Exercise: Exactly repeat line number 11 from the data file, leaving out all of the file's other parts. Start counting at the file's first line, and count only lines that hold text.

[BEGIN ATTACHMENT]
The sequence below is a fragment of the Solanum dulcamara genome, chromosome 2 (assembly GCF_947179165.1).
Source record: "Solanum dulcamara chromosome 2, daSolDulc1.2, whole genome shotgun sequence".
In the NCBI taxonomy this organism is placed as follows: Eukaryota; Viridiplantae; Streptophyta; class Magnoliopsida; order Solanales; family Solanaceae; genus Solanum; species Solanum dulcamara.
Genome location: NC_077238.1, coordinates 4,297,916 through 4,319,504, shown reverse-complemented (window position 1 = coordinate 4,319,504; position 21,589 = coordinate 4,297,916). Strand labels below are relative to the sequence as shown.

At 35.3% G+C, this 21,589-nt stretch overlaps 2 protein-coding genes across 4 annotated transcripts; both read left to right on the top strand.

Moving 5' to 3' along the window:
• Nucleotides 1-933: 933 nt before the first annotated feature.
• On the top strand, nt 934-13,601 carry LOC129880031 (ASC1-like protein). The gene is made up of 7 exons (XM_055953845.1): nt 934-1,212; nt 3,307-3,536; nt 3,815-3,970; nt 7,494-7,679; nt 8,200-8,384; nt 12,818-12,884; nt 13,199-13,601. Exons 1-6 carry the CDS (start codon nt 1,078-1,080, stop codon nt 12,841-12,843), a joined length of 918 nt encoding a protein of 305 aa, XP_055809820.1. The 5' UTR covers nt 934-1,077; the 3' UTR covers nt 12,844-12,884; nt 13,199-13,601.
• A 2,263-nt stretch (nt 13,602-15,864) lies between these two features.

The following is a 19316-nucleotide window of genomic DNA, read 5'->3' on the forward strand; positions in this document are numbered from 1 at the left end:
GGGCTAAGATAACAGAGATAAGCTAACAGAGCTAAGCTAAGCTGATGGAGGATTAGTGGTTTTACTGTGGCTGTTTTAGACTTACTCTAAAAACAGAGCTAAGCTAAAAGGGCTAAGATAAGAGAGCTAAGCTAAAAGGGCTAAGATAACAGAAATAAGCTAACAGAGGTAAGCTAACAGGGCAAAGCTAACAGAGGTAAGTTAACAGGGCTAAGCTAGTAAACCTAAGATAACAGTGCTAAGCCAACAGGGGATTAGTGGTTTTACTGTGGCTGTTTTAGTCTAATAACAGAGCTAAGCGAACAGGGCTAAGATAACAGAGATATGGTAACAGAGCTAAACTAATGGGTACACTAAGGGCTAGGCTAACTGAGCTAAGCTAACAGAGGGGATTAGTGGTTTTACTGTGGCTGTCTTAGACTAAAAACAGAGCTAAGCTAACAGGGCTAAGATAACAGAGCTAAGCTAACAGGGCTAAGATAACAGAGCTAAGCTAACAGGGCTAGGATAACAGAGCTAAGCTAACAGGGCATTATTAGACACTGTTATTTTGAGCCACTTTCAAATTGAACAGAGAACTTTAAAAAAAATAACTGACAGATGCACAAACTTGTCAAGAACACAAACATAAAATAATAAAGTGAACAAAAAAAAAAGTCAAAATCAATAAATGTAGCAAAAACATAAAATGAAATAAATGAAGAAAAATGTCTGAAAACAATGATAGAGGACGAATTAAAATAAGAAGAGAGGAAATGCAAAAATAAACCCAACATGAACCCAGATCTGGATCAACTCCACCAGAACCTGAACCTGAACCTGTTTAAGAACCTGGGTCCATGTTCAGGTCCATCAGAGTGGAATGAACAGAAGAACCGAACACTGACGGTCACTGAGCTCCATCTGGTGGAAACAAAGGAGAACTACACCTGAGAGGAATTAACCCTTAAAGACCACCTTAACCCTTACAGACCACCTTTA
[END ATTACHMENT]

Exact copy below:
GGGCTAAGATAACAGAGATAAGCTAACAGAGCTAAGCTAAGCTGATGGAGGATTAGTGGTTTTACTGTGGCTGTTTTAGACTTACTCTAAAAACAGAGCTAAGCTAAAAGGGCTAAGATAAGAGAGCTAAGCTAAAAGGGCTAAGATAACAGAAATAAGCTAACAGAGGTAAGCTAACAGGGCAAAGCTAACAGAGGTAAGTTAACAGGGCTAAGCTAGTAAACCTAAGATAACAGTGCTAAGCCAACAGGGGATTAGTGGTTTTACTGTGGCTGTTTTAGTCTAATAACAGAGCTAAGCGAACAGGGCTAAGATAACAGAGATATGGTAACAGAGCTAAACTAATGGGTACACTAAGGGCTAGGCTAACTGAGCTAAGCTAACAGAGGGGATTAGTGGTTTTACTGTGGCTGTCTTAGACTAAAAACAGAGCTAAGCTAACAGGGCTAAGATAACAGAGCTAAGCTAACAGGGCTAAGATAACAGAGCTAAGCTAACAGGGCTAGGATAACAGAGCTAAGCTAACAGGGCATTATTAGACACTGTTATTTTGAGCCACTTTCAAATTGAACAGAGAACTTTAAAAAAAATAACTGACAGATGCACAAACTTGTCAAGAACACAAACATAAAATAATAAAGTGAACAAAAAAAAAAGTCAAAATCAATAAATGTAGCAAAAACATAAAATGAAATAAATGAAGAAAAATGTCTGAAAACAATGATAGAGGACGAATTAAAATAAGAAGAGAGGAAATGCAAAAATAAACCCAACATGAACCCAGATCTGGATCAACTCCACCAGAACCTGAACCTGAACCTGTTTAAGAACCTGGGTCCATGTTCAGGTCCATCAGAGTGGAATGAACAGAAGAACCGAACACTGACGGTCACTGAGCTCCATCTGGTGGAAACAAAGGAGAACTACACCTGAGAGGAATTAACCCTTAAAGACCACCTTAACCCTTACAGACCACCTTTA